Your organization's marketing operations soon may be transformed. With access to more than 2 billion people worldwide, mobile phones increasingly feature color screens and GPS navigation, and mobile TV is just around the corner. The advertising, transaction-handling and customer service possibilities are endless.
There are just two problems: Mobile phone users don't want to be inundated with commercials, and merchants are struggling to figure out how best to exploit the mobile marketing channel's unique capabilities .
The fledgling mobile marketing industry is worried about a backlash if mobile users get swamped with advertisements. The Mobile Marketing Association has developed a code of conduct to head off the threat. The code says that mobile users must opt in to receive marketing messages, opt-in users should retain some control over when and how they are contacted, it should be easy for users to opt out, and vendors should exercise restraint to avoid mobile marketing abuses.
The MMA's code of conduct is only a suggestion, however. Given that much mobile content will be advertising-supported, opportunities for abuse abound. That's why some industry participants are pointing to an alternative solution: Let mobile users access advertising-free content by paying an additional fee. I suggest a very different approach: Instead of asking how best to regulate and package mobile advertising, the industry should be asking how merchants best can use the mobile channel to attract and retain customers.
The problem is that mobile phones and traditional advertisements don't mix well. Canned sales pitches don't play well on tiny screens, and users on the go won't have the patience to watch them. And canned sales pitches don't take advantage of the mobile channel's capabilities, such as targeting users based on their location and activity.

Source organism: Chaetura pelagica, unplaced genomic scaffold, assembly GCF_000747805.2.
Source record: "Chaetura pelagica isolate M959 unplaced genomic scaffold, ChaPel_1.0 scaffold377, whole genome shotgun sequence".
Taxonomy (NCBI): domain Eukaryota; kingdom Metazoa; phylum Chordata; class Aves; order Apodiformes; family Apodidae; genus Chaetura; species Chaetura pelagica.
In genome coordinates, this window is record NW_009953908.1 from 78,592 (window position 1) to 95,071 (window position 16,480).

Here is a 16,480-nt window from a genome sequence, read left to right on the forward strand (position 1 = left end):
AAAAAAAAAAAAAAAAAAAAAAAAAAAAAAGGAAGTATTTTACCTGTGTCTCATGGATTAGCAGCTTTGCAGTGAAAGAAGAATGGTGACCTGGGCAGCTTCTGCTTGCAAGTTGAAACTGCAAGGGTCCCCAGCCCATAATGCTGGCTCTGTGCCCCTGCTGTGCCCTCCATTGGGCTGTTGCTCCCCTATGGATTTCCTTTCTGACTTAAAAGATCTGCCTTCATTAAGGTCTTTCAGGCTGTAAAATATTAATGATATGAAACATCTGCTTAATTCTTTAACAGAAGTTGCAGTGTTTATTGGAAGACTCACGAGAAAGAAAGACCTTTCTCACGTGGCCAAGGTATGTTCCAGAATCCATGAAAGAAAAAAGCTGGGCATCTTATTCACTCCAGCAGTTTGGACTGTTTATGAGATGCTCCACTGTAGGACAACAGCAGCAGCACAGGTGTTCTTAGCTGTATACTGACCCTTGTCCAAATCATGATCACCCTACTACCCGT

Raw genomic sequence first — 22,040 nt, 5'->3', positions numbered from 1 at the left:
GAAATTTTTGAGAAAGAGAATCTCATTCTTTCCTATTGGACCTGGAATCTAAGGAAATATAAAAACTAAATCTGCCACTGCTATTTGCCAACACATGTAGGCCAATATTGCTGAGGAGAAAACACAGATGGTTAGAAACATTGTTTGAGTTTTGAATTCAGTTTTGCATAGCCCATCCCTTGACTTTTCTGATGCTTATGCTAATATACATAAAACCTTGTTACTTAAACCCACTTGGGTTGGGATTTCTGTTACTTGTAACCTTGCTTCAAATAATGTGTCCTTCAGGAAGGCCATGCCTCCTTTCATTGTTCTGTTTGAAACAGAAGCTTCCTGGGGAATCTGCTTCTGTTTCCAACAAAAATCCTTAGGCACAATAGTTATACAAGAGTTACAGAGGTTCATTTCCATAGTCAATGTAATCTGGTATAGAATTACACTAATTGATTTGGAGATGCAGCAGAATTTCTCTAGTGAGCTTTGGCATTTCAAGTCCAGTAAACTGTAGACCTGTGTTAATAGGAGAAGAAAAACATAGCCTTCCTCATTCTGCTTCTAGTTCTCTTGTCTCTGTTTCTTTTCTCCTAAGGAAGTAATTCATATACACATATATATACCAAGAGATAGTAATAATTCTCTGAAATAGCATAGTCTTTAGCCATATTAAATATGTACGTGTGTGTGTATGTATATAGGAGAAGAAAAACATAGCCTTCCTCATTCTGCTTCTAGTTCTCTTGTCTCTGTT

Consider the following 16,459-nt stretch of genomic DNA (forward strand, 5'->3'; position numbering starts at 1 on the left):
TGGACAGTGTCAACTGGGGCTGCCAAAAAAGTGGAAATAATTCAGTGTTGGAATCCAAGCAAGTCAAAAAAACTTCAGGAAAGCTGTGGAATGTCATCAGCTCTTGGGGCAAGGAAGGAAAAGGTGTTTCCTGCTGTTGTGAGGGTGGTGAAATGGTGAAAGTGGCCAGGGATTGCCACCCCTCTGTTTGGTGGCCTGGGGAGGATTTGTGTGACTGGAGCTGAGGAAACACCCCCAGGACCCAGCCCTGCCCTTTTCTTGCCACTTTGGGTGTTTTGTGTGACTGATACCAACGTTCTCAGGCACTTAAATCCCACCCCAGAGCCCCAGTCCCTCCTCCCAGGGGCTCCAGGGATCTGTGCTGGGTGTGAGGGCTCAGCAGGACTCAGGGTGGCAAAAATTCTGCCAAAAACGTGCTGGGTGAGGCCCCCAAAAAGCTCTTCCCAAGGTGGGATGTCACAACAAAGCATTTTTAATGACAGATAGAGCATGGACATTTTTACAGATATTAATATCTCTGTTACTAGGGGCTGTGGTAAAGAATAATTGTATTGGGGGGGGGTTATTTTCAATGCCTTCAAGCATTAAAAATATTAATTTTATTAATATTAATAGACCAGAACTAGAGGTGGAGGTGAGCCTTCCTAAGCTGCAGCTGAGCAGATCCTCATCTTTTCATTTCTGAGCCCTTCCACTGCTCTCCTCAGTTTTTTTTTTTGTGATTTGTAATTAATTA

Imagine using the mobile channel to establish ongoing conversations with customers. Such conversations could be used to identify customers' needs and desires, inform them about products that interest them, help them shop for such products, and ensure they remain satisfied customers.
Users could check product availability, get directions and make reservations with mobile phones. Wireless phones could serve as mobile shopping carts. Merchants could stream product videos to customers out shopping for those products. Loyalty programs could interface with mobile handsets, letting customers check point balances and redeem points on the spot.
Should your enterprise use the mobile marketing channel? For most merchants, it's not a question of whether but when and how. Companies in the media, entertainment and travel industries need to start using this channel now. Merchants in other industries can wait a bit longer -- but not much -- for the technologies and applications to mature. The mobile marketing channel will be difficult to master, but it will be even harder to dislodge competitors with a significant head start. The mobile extranet is upon us.